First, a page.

Experiments were conducted to determine the efficacy, absorption, and translocation of nicosulfuron, rimsulfuron, and nicosulfuron rimsulfuron on barnyardgrass, green foxtail, longspine sandbur, and large crabgrass. In the greenhouse, nicosulfuron, rimsulfuron, and nicosulfuron rimsulfuron were applied at 0.0625, 0.125, 0.25, 0.5, 0.75, 1, and 2 times their label rates of 35, 13, and 26 13 g ai ha−1, respectively, on 5- to 10-cm plants. Three weeks after treatment (WAT), barnyardgrass was the most susceptible species to all three herbicides, and large crabgrass was the least susceptible. The nicosulfuron, rimsulfuron, or nicosulfuron rimsulfuron rates causing 50% visible injury (GR50) for barnyardgrass were 10.9, 4.8, and 6 3 g ai ha−1, respectively. Similarly, the GR50 for large crabgrass were 25.6, 9.9, and 14.3 7.2 g ai ha−1, respectively, 3 WAT. Absorption of nicosulfuron, rimsulfuron, and nicosulfuron rimsulfuron was greater in barnyardgrass than in large crabgrass. Absorption of nicosulfuron rimsulfuron in barnyardgrass and large crabgrass was 74% and 57%, respectively, 7 d after treatment (DAT). In addition, translocation of nicosulfuron, rimsulfuron, and nicosulfuron rimsulfuron out of the treated leaf was 14, 12, and 14% higher, respectively, in barnyardgrass than in large crabgrass. The differential response of these weed species to nicosulfuron, rimsulfuron, and nicosulfuron rimsulfuron might be due to differences in herbicide absorption and translocation.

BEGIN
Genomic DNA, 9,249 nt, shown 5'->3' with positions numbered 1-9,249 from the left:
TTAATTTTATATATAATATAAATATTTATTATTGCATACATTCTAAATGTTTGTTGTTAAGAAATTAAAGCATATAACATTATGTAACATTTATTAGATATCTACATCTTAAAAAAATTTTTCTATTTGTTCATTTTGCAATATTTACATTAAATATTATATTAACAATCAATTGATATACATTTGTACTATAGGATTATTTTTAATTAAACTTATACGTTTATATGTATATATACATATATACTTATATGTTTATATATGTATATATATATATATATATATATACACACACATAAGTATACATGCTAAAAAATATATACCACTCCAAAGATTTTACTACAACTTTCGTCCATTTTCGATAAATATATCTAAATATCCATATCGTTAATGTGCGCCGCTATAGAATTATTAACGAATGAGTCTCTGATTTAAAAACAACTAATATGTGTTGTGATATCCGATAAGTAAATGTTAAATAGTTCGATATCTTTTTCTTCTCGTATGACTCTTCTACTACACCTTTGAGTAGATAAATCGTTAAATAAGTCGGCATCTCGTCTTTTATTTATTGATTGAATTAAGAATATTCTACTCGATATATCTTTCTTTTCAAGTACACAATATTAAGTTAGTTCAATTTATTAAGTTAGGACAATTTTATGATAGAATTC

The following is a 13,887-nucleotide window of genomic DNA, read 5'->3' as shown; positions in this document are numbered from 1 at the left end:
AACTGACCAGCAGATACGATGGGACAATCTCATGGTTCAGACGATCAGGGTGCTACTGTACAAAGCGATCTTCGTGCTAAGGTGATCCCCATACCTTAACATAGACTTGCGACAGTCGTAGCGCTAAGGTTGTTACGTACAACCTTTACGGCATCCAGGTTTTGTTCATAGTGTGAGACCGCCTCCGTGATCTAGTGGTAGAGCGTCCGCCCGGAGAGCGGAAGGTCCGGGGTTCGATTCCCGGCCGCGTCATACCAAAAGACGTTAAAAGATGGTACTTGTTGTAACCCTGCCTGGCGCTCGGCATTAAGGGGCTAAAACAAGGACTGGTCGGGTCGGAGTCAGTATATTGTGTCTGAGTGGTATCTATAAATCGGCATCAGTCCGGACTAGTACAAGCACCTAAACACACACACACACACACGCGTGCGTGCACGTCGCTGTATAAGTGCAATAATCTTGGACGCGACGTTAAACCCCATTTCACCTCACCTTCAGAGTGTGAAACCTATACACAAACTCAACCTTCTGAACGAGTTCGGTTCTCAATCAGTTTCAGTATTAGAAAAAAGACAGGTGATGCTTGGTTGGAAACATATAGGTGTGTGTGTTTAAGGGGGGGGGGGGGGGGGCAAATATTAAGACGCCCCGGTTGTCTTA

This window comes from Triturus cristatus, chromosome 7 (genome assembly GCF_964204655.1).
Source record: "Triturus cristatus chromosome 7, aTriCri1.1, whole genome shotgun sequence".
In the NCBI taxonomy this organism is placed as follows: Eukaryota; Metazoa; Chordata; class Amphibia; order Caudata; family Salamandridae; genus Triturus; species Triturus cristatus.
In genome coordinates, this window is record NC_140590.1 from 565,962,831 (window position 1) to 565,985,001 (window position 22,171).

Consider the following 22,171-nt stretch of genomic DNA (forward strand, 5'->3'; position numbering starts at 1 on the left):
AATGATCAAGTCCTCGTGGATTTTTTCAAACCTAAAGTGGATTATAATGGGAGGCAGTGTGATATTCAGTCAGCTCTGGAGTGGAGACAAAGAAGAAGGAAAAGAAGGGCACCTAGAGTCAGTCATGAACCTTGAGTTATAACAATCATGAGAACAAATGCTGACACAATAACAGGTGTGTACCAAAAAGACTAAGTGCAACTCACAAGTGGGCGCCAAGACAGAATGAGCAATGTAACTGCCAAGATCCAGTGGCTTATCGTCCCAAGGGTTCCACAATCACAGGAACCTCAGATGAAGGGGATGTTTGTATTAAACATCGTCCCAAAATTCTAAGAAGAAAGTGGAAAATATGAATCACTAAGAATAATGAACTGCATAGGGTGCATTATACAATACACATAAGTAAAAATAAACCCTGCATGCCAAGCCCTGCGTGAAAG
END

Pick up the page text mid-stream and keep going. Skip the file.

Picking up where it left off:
Nomenclature: Nicosulfuron; rimsulfuron; barnyardgrass, Echinochloa crus-galli (L.) P. Beauv.; green foxtail, Setaria virdis (L.) Beauv.; large crabgrass, Digitaria sanguinalis (L.) Scop.; longspine sandbur, Cenchrus longispinus (Hack.) Fernald.